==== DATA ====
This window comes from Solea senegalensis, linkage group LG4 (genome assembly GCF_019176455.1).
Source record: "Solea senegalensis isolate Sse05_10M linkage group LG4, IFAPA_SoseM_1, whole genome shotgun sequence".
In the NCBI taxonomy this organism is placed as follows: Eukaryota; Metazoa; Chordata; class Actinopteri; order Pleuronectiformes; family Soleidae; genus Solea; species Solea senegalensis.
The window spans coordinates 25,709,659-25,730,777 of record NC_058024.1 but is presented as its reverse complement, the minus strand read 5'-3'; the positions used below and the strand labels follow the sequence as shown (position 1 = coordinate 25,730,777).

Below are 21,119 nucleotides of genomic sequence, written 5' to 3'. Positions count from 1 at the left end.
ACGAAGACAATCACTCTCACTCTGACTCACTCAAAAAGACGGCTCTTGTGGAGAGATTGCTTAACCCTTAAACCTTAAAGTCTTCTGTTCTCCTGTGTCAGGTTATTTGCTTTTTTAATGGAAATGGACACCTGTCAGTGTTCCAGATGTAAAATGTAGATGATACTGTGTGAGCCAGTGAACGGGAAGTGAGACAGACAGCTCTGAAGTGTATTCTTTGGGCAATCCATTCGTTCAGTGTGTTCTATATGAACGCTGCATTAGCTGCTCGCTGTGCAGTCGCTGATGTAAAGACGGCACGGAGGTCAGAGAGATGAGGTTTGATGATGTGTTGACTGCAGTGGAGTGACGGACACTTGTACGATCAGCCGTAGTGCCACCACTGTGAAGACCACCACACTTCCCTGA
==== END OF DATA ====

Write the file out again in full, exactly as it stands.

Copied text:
This window comes from Solea senegalensis, linkage group LG4 (genome assembly GCF_019176455.1).
Source record: "Solea senegalensis isolate Sse05_10M linkage group LG4, IFAPA_SoseM_1, whole genome shotgun sequence".
In the NCBI taxonomy this organism is placed as follows: Eukaryota; Metazoa; Chordata; class Actinopteri; order Pleuronectiformes; family Soleidae; genus Solea; species Solea senegalensis.
The window spans coordinates 25,709,659-25,730,777 of record NC_058024.1 but is presented as its reverse complement, the minus strand read 5'-3'; the positions used below and the strand labels follow the sequence as shown (position 1 = coordinate 25,730,777).

Below are 21,119 nucleotides of genomic sequence, written 5' to 3'. Positions count from 1 at the left end.
ACGAAGACAATCACTCTCACTCTGACTCACTCAAAAAGACGGCTCTTGTGGAGAGATTGCTTAACCCTTAAACCTTAAAGTCTTCTGTTCTCCTGTGTCAGGTTATTTGCTTTTTTAATGGAAATGGACACCTGTCAGTGTTCCAGATGTAAAATGTAGATGATACTGTGTGAGCCAGTGAACGGGAAGTGAGACAGACAGCTCTGAAGTGTATTCTTTGGGCAATCCATTCGTTCAGTGTGTTCTATATGAACGCTGCATTAGCTGCTCGCTGTGCAGTCGCTGATGTAAAGACGGCACGGAGGTCAGAGAGATGAGGTTTGATGATGTGTTGACTGCAGTGGAGTGACGGACACTTGTACGATCAGCCGTAGTGCCACCACTGTGAAGACCACCACACTTCCCTGA